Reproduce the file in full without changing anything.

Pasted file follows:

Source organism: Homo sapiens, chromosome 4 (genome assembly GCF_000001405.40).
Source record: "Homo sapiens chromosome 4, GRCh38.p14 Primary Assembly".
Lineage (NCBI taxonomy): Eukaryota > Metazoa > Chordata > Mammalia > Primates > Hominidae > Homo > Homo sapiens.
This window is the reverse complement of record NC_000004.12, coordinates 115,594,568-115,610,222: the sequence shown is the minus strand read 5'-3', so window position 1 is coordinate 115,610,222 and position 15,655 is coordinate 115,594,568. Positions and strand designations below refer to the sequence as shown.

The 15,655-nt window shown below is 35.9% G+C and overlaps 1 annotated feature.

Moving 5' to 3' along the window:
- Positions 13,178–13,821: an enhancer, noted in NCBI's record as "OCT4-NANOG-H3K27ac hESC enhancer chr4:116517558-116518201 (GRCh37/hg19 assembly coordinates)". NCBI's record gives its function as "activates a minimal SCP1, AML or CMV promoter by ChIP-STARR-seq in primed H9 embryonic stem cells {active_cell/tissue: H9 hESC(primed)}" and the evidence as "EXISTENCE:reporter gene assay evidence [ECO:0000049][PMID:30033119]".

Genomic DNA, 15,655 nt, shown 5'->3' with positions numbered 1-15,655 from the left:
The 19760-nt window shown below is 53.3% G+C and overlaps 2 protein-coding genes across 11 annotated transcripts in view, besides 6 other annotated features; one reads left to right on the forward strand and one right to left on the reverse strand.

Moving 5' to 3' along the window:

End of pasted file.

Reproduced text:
Source organism: Homo sapiens, chromosome 4 (genome assembly GCF_000001405.40).
Source record: "Homo sapiens chromosome 4, GRCh38.p14 Primary Assembly".
Lineage (NCBI taxonomy): Eukaryota > Metazoa > Chordata > Mammalia > Primates > Hominidae > Homo > Homo sapiens.
This window is the reverse complement of record NC_000004.12, coordinates 115,594,568-115,610,222: the sequence shown is the minus strand read 5'-3', so window position 1 is coordinate 115,610,222 and position 15,655 is coordinate 115,594,568. Positions and strand designations below refer to the sequence as shown.

The 15,655-nt window shown below is 35.9% G+C and overlaps 1 annotated feature.

Moving 5' to 3' along the window:
- Positions 13,178–13,821: an enhancer, noted in NCBI's record as "OCT4-NANOG-H3K27ac hESC enhancer chr4:116517558-116518201 (GRCh37/hg19 assembly coordinates)". NCBI's record gives its function as "activates a minimal SCP1, AML or CMV promoter by ChIP-STARR-seq in primed H9 embryonic stem cells {active_cell/tissue: H9 hESC(primed)}" and the evidence as "EXISTENCE:reporter gene assay evidence [ECO:0000049][PMID:30033119]".

Genomic DNA, 15,655 nt, shown 5'->3' with positions numbered 1-15,655 from the left:
The 19760-nt window shown below is 53.3% G+C and overlaps 2 protein-coding genes across 11 annotated transcripts in view, besides 6 other annotated features; one reads left to right on the forward strand and one right to left on the reverse strand.

Moving 5' to 3' along the window: